Social workers frustrated with ticking boxes for funding have started their own programme in Christchurch aimed at giving troubled children somewhere to belong and someone to believe in them.
Former New Zealand Warriors star Jaye Pukepuke said he quit working for other youth justice programmes two years ago to found Bros for Change, a Christchurch-based youth programme based staunchly in tikanga Māori.
"We were always held back by policies and processes and red tape and stuff like that, what we call the machine, so we left and we put together this programme."
He said he did not regret the decision to leave and was proud to finally see his own youth programme thriving and working.
"We used what we had learned working in the machine, our life experience and our culture and we put that together to make a programme that would actually benefit kids, not benefit boxes so we could get funding."
Most children who have gone through the programme are poor, trouble-makers, or struggle in some way with their day to day lives.
"We've had kids through here who just needed some confidence, we've had kids through here who don't have parents, or their parents are in jail or we have kids in here who don't have clothes or shoes.
"But at the end of the day the kids in here have signed themselves up to our programme which tells us they want support, they want help."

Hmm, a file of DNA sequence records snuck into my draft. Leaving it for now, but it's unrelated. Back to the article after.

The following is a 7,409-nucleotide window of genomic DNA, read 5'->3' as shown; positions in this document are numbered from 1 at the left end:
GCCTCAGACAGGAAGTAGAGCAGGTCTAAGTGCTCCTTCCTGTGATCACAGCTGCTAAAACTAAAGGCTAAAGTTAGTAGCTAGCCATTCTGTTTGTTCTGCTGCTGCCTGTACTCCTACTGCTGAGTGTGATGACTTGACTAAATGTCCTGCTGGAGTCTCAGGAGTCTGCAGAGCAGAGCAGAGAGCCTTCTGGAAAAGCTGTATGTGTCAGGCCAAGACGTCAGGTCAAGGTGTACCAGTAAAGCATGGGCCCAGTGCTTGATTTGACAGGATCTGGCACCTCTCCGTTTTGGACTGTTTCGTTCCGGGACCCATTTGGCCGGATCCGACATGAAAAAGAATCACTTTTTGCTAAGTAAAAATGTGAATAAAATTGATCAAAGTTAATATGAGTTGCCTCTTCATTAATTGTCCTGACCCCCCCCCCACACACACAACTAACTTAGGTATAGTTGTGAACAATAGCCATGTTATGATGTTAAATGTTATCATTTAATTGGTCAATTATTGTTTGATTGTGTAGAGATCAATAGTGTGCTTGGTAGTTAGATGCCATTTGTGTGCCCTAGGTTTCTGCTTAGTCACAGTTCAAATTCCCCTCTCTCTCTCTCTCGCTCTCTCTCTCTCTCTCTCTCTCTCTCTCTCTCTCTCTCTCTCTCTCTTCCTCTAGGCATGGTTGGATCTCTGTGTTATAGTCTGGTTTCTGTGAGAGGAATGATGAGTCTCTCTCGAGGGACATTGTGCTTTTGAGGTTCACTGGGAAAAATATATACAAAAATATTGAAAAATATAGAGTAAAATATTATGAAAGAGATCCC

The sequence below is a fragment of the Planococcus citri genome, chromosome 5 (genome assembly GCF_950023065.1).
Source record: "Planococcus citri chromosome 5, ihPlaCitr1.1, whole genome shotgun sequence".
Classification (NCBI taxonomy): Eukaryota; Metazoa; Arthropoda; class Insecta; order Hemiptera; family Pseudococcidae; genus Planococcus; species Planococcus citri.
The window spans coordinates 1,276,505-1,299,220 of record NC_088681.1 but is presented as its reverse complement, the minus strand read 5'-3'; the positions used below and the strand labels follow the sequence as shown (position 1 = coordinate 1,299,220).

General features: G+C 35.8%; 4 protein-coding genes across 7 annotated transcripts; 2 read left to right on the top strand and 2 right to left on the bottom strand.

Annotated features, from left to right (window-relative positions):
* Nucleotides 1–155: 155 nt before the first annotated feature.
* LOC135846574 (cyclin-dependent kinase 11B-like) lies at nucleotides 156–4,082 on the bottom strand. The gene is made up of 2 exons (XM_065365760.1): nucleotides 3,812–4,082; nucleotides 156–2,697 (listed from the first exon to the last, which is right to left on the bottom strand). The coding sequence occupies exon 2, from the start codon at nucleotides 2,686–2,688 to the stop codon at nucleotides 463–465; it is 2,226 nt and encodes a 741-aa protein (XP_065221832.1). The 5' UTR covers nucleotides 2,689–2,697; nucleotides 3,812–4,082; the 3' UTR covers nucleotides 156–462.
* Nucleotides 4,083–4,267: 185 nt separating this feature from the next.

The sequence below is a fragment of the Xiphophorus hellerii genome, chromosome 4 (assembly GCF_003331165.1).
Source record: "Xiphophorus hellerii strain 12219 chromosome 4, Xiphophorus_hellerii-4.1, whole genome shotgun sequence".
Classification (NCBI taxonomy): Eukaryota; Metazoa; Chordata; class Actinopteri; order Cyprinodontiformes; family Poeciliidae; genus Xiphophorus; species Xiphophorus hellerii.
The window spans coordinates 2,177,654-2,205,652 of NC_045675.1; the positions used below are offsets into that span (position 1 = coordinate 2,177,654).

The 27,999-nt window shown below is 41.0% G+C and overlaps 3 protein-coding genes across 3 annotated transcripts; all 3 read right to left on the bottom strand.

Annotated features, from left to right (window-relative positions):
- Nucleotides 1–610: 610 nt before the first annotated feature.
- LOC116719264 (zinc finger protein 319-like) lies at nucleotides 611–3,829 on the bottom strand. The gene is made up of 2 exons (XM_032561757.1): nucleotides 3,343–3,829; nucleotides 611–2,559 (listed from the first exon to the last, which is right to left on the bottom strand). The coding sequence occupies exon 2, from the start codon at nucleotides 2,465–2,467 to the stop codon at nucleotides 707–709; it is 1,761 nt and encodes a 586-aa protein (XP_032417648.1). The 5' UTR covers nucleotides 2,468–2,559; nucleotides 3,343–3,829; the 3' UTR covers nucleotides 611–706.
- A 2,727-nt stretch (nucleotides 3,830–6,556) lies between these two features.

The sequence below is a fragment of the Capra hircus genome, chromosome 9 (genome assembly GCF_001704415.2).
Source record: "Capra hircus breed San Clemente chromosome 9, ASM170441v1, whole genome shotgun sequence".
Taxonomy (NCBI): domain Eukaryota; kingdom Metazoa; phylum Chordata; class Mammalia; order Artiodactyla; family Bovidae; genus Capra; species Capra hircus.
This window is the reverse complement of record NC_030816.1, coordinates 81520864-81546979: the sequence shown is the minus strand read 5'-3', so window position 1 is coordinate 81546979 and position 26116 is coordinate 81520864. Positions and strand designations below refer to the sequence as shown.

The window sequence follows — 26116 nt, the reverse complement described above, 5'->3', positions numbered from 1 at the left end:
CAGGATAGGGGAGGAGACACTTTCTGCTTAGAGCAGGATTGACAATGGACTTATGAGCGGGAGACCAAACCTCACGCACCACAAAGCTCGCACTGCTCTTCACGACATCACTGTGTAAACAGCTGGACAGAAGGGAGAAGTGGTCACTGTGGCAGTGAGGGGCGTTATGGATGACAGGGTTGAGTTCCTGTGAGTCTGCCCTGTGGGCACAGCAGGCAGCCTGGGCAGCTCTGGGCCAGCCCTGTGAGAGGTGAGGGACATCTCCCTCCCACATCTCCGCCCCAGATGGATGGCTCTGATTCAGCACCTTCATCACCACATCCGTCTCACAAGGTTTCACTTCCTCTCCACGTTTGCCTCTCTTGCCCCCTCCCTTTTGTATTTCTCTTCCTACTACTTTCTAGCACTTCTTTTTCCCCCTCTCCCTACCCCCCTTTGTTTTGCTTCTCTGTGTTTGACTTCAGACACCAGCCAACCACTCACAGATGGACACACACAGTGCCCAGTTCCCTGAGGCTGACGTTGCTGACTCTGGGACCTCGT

Mr Pukepuke said he grew up as a troubled child himself, and saw himself in many of the boys he mentored.
"The catalyst for Bros for Change and working for youth in general was my own life. I see my younger self looking for guidance, had potential but nowhere to put it or put it in the wrong place, looking for somewhere to belong, looking for someone to believe in me - all those things.
"The kids who come through here, I've noticed, are looking for all those things too. The whole idea is to build strong children. If I quote Frederick Douglas, It's easier to build strong children than repair a broken man."
Fifteen-year-old Izaya Frost has recently finished the six-week Bros for Change programme, and loved the tramping, diving, haka and rākau involved.
What he gained most of all however, was leadership skills and an understanding of the realities other boys who attended the course faced.
"I was one of them ones who kind of looked after a lot of the boys and kept them on track and you know, there were a few other boys in there who were considered 'bad' but not all of them were as bad as they were made out to be."
"I went in there with a mindset of you know, I have to do this course with all these guys and now I don't have a choice to get out of it, but when I came out there were good friendships made and I was more open minded about different people's perspectives and not to judge that stuff."
"They really pushed your boundaries and made you get out of your comfort zone and we learned how everything is possible."
Mr Pukepuke will keep pursuing his career in changing young people's lives for as long as he can.
"Our outcomes are not, get a job or NCEA level 2. Our outcomes are that they're happy, they know how to be hospitable, they know how to look after themselves and the environment, they know how to give back, they know to reach support if they need it, they're more connected with Te Ao Māori and their family."